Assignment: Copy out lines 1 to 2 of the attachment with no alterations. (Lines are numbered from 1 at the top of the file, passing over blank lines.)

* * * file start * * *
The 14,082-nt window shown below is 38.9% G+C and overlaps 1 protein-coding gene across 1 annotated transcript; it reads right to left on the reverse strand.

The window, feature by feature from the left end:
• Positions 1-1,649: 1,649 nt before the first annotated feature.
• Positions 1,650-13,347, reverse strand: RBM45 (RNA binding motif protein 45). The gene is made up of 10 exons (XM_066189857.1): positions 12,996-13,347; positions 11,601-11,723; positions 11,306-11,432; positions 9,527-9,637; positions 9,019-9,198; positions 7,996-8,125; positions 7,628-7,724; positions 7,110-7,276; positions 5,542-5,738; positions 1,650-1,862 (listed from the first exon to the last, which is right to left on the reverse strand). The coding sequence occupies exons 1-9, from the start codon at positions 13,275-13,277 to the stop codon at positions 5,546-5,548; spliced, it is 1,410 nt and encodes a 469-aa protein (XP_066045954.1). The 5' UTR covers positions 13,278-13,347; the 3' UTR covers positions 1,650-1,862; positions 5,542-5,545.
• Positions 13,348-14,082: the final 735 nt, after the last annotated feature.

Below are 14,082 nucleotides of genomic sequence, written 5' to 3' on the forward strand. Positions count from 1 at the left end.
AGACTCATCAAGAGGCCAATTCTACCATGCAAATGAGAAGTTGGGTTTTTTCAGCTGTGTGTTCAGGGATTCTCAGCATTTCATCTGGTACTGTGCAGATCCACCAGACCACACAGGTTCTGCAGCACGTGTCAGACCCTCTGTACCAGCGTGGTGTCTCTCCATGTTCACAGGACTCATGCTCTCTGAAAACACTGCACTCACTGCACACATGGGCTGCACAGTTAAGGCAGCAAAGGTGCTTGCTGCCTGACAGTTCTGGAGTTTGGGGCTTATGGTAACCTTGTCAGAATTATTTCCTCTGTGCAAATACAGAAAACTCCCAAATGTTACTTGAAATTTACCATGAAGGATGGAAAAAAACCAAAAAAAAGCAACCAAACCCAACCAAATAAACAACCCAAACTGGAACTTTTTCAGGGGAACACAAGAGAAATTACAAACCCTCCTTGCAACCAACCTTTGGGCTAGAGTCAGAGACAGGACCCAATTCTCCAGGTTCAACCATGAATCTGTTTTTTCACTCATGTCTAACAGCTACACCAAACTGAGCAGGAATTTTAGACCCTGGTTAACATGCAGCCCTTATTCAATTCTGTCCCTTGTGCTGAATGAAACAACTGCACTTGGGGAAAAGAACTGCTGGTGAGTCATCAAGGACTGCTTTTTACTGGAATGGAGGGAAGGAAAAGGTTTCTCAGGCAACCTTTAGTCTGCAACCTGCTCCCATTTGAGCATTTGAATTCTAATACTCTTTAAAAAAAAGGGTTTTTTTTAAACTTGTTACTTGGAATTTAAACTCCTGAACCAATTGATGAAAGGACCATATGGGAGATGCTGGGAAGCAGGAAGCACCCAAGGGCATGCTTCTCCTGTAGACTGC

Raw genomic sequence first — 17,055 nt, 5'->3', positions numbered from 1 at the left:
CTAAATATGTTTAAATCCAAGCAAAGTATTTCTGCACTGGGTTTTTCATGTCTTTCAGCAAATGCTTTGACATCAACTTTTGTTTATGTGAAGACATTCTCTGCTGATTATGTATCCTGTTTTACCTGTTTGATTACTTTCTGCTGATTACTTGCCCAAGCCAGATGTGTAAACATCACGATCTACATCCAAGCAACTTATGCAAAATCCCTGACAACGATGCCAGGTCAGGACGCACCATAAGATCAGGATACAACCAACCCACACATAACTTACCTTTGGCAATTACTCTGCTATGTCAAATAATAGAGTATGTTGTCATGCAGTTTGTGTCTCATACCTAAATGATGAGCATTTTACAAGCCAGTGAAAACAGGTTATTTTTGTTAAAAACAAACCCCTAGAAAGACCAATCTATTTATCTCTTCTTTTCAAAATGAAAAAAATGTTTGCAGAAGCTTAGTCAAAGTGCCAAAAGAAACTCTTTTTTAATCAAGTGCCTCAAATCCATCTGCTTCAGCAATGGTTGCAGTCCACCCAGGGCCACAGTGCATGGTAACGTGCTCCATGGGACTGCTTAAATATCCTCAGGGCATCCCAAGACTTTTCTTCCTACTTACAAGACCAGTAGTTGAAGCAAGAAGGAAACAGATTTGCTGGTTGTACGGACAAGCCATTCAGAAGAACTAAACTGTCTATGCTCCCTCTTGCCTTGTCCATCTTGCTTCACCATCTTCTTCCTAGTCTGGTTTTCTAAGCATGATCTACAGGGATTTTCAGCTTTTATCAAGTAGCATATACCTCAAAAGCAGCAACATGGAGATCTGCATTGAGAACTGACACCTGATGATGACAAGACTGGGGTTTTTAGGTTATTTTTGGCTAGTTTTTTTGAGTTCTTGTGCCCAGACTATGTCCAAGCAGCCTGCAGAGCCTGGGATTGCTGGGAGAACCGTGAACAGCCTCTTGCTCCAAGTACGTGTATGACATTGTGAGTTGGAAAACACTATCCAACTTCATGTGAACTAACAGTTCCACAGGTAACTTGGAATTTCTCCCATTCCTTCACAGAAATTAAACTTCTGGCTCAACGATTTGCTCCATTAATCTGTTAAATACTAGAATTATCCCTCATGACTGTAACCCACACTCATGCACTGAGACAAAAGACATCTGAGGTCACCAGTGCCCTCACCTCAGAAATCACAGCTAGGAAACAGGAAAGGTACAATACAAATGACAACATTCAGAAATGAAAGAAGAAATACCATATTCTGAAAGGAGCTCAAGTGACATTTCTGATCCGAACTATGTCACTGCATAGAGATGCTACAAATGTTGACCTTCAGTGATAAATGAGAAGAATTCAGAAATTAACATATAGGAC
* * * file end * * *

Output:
The 14,082-nt window shown below is 38.9% G+C and overlaps 1 protein-coding gene across 1 annotated transcript; it reads right to left on the reverse strand.

The window, feature by feature from the left end: